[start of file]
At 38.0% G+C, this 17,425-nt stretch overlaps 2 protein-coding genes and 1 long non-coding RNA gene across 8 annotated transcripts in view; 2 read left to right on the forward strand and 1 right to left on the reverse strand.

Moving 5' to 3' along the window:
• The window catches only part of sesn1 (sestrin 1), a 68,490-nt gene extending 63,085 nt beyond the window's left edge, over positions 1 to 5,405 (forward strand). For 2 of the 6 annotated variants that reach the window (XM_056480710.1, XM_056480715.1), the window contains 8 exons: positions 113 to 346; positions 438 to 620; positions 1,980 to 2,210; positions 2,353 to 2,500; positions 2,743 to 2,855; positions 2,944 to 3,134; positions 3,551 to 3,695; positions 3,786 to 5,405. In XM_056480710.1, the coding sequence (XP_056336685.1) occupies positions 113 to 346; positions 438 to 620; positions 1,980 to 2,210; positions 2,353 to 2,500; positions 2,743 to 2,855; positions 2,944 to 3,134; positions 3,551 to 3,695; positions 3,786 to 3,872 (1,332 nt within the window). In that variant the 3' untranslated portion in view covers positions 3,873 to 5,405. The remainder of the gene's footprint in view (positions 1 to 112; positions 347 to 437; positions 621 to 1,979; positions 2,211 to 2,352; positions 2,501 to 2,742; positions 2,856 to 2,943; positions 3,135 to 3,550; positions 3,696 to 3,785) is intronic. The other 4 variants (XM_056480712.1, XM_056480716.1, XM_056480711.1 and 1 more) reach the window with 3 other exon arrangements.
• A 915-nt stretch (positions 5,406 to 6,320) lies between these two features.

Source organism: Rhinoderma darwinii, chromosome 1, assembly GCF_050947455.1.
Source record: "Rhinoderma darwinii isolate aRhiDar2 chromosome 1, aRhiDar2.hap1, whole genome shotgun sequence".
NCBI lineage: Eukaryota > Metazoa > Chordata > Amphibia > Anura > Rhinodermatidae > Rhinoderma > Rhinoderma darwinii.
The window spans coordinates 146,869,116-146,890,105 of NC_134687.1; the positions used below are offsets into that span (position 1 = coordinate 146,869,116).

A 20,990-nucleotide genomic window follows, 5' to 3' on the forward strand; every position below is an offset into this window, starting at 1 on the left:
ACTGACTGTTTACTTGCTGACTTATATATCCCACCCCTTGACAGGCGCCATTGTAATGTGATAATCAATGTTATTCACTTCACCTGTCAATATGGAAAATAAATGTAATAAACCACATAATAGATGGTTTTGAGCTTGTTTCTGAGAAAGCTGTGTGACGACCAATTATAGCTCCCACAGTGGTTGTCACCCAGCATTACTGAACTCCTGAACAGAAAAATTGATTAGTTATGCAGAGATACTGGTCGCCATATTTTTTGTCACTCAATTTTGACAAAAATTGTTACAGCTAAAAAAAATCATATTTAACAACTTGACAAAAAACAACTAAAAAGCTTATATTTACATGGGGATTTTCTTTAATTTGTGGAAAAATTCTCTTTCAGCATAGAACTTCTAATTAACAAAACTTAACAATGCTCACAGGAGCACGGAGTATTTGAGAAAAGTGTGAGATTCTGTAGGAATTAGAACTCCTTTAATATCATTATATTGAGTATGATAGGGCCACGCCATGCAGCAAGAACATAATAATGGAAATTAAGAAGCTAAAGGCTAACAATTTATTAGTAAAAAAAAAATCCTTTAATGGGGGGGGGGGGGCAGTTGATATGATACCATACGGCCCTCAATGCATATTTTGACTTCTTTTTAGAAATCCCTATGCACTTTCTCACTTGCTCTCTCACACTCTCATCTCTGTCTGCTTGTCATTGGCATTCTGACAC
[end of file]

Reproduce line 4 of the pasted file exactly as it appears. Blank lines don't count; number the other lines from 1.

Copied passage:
• A 915-nt stretch (positions 5,406 to 6,320) lies between these two features.